We are pleased to announce that Android platform support in Rust will be modernized in Rust 1.68 as we update the target NDK from r17 to r25. As a consequence the minimum supported API level will increase from 15 (Ice Cream Sandwich) to 19 (KitKat).

In NDK r23 Android switched to using LLVM's libunwind for all architectures. This meant that

  1. If a project were to target NDK r23 or newer with previous versions of Rust a workaround would be required to redirect attempts to link against libgcc to instead link against libunwind. Following this update this workaround will no longer be necessary.
  2. If a project uses NDK r22 or older it will need to be updated to use r23 or newer. Information about the layout of the NDK's toolchain can be found here.

Going forward the Android platform will target the most recent LTS NDK, allowing Rust developers to access platform features sooner. These updates should occur yearly and will be announced in release notes.

Categorieën: Mozilla-nl planet

Patrick Cloke: Matrix Read Receipts & Notifications

Mozilla planet - do, 05/01/2023 - 18:15

I recently wrapped up a project on improving notifications in threads for Matrix. This is adapted from my research notes to understand the status quo before adapting the Matrix protocol for threads (in MSC3771 and MSC3773). Hopefully others find the information useful!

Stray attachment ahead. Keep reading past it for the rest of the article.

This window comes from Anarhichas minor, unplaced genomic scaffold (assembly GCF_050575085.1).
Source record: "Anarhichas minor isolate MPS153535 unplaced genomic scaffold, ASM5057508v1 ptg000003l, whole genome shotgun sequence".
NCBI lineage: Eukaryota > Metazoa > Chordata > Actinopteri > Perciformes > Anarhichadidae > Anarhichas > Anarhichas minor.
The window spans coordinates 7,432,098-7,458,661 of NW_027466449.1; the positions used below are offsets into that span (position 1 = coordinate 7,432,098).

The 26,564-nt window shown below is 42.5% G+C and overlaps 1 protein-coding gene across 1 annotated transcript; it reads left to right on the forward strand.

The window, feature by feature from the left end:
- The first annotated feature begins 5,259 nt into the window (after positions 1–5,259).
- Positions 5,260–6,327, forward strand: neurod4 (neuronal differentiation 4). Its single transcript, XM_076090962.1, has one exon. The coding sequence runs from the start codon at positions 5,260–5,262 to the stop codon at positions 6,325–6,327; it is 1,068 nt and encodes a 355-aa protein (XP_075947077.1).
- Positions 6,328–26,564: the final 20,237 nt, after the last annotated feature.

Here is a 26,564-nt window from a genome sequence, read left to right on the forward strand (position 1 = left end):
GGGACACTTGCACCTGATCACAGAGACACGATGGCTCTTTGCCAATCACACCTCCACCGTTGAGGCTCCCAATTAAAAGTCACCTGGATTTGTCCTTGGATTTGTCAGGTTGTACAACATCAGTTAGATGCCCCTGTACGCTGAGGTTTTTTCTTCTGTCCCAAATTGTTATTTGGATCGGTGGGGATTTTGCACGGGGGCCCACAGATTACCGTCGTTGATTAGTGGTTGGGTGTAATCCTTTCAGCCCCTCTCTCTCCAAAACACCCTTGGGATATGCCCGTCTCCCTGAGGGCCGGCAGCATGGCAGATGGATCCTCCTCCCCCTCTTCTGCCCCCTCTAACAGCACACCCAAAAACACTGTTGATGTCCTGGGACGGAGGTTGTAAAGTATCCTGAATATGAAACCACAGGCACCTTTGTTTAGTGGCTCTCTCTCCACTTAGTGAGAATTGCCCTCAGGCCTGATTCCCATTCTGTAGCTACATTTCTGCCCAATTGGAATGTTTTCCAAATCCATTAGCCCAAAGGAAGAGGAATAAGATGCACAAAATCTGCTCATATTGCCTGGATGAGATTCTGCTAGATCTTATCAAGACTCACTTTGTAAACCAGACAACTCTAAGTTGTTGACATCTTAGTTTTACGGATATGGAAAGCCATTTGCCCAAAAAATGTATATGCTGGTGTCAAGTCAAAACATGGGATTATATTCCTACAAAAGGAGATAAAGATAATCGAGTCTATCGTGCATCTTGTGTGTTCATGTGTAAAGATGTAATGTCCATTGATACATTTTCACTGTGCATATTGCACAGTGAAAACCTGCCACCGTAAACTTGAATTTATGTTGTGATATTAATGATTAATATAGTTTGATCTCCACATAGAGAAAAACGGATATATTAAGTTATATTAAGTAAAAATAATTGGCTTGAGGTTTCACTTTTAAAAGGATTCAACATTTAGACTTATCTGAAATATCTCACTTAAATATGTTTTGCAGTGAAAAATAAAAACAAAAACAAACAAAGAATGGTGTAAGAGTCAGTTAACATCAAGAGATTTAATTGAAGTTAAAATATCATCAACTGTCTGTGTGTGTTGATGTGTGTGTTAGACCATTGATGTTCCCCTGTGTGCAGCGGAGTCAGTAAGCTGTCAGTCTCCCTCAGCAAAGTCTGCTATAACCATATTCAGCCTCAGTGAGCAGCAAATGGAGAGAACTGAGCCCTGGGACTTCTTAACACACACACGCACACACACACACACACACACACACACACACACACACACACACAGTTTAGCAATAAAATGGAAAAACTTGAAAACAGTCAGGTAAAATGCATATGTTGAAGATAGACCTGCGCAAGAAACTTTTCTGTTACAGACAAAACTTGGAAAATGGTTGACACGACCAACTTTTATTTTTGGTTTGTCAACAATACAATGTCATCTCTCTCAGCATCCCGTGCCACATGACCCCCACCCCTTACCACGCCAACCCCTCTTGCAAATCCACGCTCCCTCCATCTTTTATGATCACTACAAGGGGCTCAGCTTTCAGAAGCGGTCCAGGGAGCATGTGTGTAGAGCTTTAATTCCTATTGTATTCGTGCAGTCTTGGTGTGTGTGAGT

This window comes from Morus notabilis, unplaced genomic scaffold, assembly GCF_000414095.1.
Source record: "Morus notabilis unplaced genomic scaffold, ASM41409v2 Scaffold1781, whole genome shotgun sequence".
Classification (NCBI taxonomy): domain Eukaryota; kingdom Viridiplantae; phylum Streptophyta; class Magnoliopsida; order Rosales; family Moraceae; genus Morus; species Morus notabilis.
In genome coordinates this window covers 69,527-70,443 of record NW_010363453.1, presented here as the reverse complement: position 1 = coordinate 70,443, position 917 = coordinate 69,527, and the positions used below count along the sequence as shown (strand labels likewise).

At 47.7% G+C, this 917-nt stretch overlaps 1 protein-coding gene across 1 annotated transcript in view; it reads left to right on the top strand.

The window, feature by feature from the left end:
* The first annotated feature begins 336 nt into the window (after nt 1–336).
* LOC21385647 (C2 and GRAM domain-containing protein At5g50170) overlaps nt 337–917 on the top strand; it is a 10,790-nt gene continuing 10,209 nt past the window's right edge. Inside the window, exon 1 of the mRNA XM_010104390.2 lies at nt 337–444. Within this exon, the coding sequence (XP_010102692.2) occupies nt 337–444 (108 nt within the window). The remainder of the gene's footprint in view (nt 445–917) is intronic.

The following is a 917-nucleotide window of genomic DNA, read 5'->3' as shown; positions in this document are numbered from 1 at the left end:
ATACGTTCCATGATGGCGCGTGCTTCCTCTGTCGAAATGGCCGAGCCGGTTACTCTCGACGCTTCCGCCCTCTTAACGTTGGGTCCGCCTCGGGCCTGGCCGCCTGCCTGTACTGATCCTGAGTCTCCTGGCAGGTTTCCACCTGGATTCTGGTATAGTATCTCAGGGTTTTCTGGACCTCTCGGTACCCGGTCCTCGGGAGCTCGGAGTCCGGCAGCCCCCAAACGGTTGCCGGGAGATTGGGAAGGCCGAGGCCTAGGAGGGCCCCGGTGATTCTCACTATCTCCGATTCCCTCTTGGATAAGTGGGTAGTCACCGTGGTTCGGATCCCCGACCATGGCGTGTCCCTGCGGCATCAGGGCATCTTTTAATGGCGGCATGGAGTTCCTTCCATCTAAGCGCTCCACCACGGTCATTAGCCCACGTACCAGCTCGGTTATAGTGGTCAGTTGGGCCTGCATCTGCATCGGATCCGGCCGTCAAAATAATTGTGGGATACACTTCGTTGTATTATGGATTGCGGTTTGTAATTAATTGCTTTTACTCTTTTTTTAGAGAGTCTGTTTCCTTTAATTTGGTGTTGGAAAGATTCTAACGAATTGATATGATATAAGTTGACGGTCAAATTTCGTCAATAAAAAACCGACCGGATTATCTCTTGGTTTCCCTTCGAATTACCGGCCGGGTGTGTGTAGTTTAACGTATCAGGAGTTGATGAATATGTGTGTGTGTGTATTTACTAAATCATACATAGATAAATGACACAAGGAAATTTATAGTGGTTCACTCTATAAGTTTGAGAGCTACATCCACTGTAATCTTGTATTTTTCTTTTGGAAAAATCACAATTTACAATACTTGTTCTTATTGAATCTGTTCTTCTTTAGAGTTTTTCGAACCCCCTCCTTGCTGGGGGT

These notes are true as of the v1.3 of the Matrix spec and also cover some Matrix spec changes which may or may not have been merged since. It is known to be out of date with the changes from MSC2285, MSC3771, and MSC3773.


Matrix uses “receipts” to note which part of a room has been read by a user. It considers the history for a room to be split into three sections1:

  1. Messages the user has read (or indicated they aren’t interested in them).
  2. Messages the user might have read some but not others.
  3. Messages the user hasn’t seen yet.

The fully read marker is between 1 & 2 while the read receipt is between 2 & 3. Note that fully read markers are not shared with other users while read receipts are.

Another way to consider this is2:

  1. Fully read marker: a private bookmark to indicate the point which has been processed in the discussion. This allows a user to go back to it later.
  2. Read receipts: public indicators of what a user has seen to inform other participants that the user has seen it.
  3. Hidden read receipts: a private mechanism to synchronize “unread messages” indicators between a user’s devices (while still retaining the ability from 1 as a separate concept). (See MSC2285.)
Fully read markers

They are stored in the room account data for the user (but modified via a separate API).

The API is:

POST /_matrix/client/v3/rooms/{roomId}/read_markers

The read receipt can optionally be updated at the same time.

In Element Web your fully read marker is displayed as the green line across the conversation.